The 4th of July 2015 fell on a sunny Saturday morning in Iquique. By 7:30 a.m. I was out of the house and headed for a medical office downtown to get unhitched from a 24-hour blood pressure monitor (due to pregnancy precautions.) The plan was for Pedro to rally the
troops kids and get them clothed and fed while I returned home to shower and change before our 10:00 a.m. meeting time at church. Surprisingly, it worked! - even with the addition of one extra child, the girls' friend Andrea who was visiting from Santiago during her winter break from school.
Our church did not organize the event but joined area evangelical churches for the pro-life march. It was a brand-new experience for most of us! Yet it was encouraging to sense the excitement and commitment of our members who participated. Many joined in preparing banners a few days before the event and arrived to take a stand with other believers on this special day. A group of around forty men, women and children from our church family participated altogether.
While preparing banners, we had discussed using slogans that were unique, positive, and thought-provoking. Our daughter Isabel came up with the statement "FUI ADOPTADA NO ABORTADA" ("I was adopted not aborted") and with the help of some friends turned out a colorful poster which seemed to connect with many observers the day of the march. Eva helped prepare several posters for use at the event and walked that day with a simple but powerful "Choose Life" message. Owen opted for the Spanish translation of a popular Dr. Seuss quote, "A person's a person, no matter how small." And Ian and Alec were proud of their superhero slogan which matched a cute picture of the two of them in hero capes: "Superman was adopted and so was I! Choose Life."
While it is hard to know the outcome of an event like this one in the hearts of bystanders, I know it was a blessing to our family personally and to others who for the first time took a public stand in defense of the sanctity of human life. One of the priorities of the current Chilean president is to legalize (or in popular terms, "de-penalize") abortion and her projected law is under discussion in Congress at this time. Sadly, having witnessed the devastating moral consequences of abortion for decades in the United States, we are all too familiar with the social and spiritual repercussions that approving abortion will have upon this country as well.
Indeed, as we drove home with our tired crew that afternoon my heart was heavy with thoughts of our home country's ever-increasing rejection of God's Word and His laws. One daughter remarked, "But Mom, it's the 4th of July and we aren't doing anything to celebrate!" I reminded her that we generally don't celebrate American independence while living in Chile because it is not a holiday here. But truthfully I felt that even if we were stateside this year, I would struggle to find celebration in my soul. I was reminded again that this world is not our home! How I long for the day when Jesus will be King and every knee will bow to His leadership alone.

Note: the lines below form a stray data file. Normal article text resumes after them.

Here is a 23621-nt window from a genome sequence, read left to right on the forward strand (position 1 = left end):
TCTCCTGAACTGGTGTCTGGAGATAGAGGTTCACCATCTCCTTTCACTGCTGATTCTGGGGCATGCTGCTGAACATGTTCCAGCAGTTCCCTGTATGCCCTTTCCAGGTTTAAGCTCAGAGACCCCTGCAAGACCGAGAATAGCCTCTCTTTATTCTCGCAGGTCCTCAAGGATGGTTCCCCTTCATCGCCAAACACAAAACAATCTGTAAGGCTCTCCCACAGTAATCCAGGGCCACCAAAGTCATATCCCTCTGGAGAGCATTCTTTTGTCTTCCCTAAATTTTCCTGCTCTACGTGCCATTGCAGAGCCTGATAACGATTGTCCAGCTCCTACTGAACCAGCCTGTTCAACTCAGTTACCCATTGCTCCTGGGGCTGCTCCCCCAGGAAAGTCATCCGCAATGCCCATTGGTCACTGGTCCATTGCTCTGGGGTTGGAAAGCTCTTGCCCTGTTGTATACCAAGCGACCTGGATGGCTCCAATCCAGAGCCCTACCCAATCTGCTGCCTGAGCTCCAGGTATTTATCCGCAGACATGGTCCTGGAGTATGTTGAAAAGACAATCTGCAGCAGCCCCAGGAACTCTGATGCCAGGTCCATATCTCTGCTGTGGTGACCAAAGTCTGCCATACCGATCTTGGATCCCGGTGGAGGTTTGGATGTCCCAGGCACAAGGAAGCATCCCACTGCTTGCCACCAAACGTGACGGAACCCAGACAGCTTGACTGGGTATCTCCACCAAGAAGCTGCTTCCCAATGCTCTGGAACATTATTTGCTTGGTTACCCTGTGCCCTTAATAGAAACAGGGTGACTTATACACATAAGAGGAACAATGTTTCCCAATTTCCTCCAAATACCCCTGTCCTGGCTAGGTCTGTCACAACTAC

Our 4th of July continued with the next big event scheduled for early evening. However team colors, honking horns, tempting smells of cookouts and shouts of excitement filled the air long before Chile's national team took to the soccer field against longtime rival Argentina at 5:00 p.m. Our family pulled the couch closer and connected via internet, spending the next 90 minutes listening in vain for joyful shouts from our neighbors (whose cable connection brings them the action several seconds sooner!) The game ended with a 0-0 tie and since Owen had a birthday commitment with a classmate, he and I drove through the literally deserted city streets listening to the overtime play on the radio.
We arrived to the birthday where lights were dimmed and the family and guests were anxiously gathered around the flat-screen television. It was perfect timing to watch the penalty shots. Amazingly, Chile surged to victory 4 to 1 and the entire nation jubilantly erupted over their first Copa America victory in 100 years. The children and adults at the party hit the streets along with hats and horns and flags to join the celebration. Not surprisingly with mostly energetic boys in attendance, the rest of the birthday was spent in reliving the penalty shots with a brand-new soccer ball in the limited space of the antejardin (front patio.) Additional entertainment could be had in watching screaming fans driving by, hanging out of open van doors, lighting off flares in the streets, honking the traditional tap-tap-tap of victory on their horns. As if that wasn't enough, then followed a fully-costumed Catholic homage to the Virgin Mary, complete with dancers, live music, and lit statues marching down the street.
All in all, it was a memorable 4th of July! It was a day on which to be thankful and prayerful - for life, for family, and for the nation(s) we call home.